The Price of a Burger

Hollywood Night


Yes, it’s ironic that I’ve titled a story thus, considering that I’ve been a vegetarian for fifty years, but…it’s not about me. This is a rewrite of one chapter from my latest novel, My Turn to Die, finished but not yet published. I submitted it to Switchblade: an Anthology of Noir, and it appeared in Issue #3. Over six months have passed since then, so the contract allows me to republish it myself, or submit it to another magazine, if I wish. I post it here as a sample of what you’ll see in the novel whenever it comes out. On the advice of one of my editors, I am shopping it around to agents. That slows things down.

If you like what you read here, you might like the rest of the stories in Switchblade. They’re hard, they’re tough, they’re smart. And it’s not al a maelstrom of testosterone: Switch has made a practice of publishing women who write noir as well. In our last group reading, we featured three women and only two men. Read “The Price of a Burger” below, then visit Switchblade. You’ll be sorry in a very good way.

For reasons you don’t need to know about, I was running around the night with my hair done up in pink-frosted blond curls, gelled into little cat claws all over my head. I am normally a regular-looking guy, and I didn’t change clothes or anything; I needed to look clueless for the business at hand. The business was done now, and I’d survived, but after I got back into my car I had the shakes. You know how they start up afterward, even when you think you’ve been Mr. Cool. So I headed onto the big empty freeway and started to drive off my nerves.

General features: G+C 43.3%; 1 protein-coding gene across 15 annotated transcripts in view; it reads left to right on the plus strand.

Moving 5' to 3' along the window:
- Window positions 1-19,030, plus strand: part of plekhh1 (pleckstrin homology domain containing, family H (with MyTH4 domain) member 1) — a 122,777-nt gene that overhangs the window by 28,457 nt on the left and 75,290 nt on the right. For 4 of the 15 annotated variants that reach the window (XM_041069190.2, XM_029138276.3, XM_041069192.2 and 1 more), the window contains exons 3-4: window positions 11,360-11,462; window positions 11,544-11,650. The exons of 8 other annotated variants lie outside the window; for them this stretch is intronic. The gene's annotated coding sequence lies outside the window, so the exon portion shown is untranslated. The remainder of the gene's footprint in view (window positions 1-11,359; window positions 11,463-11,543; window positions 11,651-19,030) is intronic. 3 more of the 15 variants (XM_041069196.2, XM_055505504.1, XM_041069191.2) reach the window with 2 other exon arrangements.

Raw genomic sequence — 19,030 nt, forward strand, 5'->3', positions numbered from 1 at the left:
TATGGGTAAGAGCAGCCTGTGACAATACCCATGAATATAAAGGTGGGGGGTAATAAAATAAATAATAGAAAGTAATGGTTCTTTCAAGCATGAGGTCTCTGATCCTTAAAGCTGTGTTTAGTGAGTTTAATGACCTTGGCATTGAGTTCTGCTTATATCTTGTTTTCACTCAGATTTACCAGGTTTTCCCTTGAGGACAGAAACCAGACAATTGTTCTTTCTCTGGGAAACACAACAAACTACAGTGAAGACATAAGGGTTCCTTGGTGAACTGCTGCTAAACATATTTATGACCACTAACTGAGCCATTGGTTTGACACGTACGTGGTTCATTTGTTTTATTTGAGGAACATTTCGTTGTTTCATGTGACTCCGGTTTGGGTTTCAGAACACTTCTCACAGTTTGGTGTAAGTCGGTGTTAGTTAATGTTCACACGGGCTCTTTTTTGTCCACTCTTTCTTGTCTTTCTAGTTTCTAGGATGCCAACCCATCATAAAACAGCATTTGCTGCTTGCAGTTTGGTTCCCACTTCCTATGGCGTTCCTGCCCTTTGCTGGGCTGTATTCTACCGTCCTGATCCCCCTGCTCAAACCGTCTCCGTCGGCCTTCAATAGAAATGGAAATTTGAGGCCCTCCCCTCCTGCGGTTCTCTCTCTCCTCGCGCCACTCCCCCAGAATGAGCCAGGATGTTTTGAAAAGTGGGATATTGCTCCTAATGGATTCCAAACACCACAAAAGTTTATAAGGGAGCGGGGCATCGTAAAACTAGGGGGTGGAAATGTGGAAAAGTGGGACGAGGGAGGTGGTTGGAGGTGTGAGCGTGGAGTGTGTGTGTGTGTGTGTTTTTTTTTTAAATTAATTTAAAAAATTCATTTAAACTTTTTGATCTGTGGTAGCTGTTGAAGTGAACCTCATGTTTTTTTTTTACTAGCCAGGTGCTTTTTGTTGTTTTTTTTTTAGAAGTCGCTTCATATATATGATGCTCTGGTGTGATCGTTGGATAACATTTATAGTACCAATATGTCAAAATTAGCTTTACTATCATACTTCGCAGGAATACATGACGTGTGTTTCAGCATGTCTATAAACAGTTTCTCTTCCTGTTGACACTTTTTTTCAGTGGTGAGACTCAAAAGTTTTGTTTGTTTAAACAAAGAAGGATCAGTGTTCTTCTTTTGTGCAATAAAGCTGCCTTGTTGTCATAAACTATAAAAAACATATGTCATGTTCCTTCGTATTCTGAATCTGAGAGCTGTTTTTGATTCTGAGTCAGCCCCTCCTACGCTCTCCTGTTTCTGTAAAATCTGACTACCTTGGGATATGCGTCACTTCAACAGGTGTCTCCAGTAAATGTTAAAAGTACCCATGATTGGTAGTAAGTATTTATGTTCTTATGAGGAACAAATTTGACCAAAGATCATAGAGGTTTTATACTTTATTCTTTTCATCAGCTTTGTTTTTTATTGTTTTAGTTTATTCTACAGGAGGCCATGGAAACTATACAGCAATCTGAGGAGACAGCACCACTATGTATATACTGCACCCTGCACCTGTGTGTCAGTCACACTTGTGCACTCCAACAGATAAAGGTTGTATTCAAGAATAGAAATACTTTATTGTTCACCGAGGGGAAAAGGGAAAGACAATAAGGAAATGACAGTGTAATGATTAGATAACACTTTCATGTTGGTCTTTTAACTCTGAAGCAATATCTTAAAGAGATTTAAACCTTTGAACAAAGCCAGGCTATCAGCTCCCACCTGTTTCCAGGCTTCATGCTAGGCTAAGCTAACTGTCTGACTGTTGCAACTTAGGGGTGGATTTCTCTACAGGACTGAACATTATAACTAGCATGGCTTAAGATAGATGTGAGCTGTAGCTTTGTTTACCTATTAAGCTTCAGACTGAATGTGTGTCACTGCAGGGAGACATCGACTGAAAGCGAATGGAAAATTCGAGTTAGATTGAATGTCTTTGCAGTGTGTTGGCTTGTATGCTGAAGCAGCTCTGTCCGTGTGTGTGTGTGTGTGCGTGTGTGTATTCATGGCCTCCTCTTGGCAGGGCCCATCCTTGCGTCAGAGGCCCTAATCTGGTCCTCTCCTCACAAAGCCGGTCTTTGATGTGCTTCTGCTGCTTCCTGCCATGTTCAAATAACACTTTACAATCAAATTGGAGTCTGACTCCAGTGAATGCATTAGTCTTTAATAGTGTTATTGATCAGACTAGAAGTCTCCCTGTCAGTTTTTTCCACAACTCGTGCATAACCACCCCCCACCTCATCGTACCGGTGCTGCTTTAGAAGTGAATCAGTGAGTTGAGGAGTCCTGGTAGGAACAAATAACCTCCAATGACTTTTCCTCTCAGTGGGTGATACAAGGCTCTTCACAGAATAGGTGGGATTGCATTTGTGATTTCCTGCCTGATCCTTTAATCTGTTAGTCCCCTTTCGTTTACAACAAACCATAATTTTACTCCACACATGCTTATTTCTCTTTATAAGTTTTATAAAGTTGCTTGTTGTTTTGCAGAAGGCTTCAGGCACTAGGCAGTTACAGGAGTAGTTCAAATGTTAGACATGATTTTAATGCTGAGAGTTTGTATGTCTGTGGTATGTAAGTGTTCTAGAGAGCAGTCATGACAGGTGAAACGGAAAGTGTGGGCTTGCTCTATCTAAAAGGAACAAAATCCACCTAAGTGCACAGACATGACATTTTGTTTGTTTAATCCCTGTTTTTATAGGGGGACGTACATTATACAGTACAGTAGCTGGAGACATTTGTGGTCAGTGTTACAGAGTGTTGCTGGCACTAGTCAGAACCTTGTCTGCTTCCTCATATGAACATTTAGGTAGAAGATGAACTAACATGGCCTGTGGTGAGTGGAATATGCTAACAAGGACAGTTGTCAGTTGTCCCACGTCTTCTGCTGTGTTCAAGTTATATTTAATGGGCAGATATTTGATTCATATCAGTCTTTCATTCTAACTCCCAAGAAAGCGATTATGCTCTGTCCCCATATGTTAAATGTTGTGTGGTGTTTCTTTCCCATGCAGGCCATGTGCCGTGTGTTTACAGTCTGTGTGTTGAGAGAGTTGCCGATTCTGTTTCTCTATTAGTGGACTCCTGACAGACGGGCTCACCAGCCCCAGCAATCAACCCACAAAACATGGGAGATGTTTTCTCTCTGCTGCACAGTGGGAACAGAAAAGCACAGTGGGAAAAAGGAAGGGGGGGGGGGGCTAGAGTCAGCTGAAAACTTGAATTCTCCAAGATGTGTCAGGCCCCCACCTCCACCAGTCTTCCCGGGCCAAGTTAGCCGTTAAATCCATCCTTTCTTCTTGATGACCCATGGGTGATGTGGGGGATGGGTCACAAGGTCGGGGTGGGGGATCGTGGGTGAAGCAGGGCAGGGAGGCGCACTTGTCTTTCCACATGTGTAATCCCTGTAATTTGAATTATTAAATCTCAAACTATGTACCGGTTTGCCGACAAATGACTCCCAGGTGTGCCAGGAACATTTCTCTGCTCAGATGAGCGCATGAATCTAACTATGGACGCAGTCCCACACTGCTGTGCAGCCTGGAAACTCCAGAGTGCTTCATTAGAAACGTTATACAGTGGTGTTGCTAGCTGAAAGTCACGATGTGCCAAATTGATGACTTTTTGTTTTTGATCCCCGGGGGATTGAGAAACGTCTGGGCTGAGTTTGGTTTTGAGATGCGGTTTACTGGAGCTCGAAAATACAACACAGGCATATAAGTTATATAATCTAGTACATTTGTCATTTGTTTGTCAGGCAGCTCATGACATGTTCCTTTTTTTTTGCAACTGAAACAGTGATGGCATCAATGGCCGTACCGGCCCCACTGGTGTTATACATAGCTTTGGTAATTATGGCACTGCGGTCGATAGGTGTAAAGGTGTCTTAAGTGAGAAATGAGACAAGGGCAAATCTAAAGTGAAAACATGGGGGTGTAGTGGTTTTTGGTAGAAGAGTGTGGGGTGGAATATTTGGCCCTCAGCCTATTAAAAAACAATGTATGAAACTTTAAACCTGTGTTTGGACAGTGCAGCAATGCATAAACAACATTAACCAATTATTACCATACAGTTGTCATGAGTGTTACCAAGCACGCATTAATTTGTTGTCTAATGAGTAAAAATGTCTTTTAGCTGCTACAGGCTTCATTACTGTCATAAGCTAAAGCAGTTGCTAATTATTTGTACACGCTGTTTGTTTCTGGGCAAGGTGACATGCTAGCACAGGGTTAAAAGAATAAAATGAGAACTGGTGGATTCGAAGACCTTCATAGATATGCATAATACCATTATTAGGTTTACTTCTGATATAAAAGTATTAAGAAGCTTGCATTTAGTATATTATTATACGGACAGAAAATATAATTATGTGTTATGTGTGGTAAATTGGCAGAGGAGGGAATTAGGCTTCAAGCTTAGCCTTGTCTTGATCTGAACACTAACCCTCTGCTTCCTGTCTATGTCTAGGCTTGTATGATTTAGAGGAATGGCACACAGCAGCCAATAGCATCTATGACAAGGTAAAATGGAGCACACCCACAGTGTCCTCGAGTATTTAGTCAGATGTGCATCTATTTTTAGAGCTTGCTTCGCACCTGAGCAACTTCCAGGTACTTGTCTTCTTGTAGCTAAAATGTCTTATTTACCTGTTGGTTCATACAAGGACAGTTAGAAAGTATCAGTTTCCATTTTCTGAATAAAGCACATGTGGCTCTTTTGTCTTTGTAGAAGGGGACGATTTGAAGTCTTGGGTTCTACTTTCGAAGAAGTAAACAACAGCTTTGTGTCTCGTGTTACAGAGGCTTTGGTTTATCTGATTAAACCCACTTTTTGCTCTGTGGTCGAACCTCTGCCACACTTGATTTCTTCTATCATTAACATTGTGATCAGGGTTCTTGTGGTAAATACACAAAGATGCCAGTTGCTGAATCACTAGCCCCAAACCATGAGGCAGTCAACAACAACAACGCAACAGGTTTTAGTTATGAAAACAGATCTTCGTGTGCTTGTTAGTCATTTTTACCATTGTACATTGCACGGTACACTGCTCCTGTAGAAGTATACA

I found my way to the Hollywood Freeway and rode toward the gap in the hills that led to the “Movie Capital of the World,” where they kept the flow of dog food commercials, fistfight dramas, and cheap laughs spilling into the American swamp unabated. I crested the ridge in darkness, and the wind of my own motion whistled in the open windows of the car. It was only a minute before I saw the offramp into Hollywood and edged towards it.

I’m not sure why I didn’t just go home. Maybe I’d read too many Didion novels. I joined the traffic jam of taxis, tour buses, and rental cars and looked at the famous shit outside my windows. Souvenir shops, fake museums, and pornographic bookstores: this was what the world aspired to, and spent their money to visit. There was a parking space in front of a shabby burger stand. I pulled into it reflexively. A parking space to an LA driver is like a line at a grocery store to a hungry Russian: you just go for it. I supposed I should eat something. The burger stand was narrow, loud, and full of punk rockers. I held my blond-dyed head up high and marched in. The air smelled of old grease and cigarettes. The music was loud. No one bothered to notice me. It was perfect.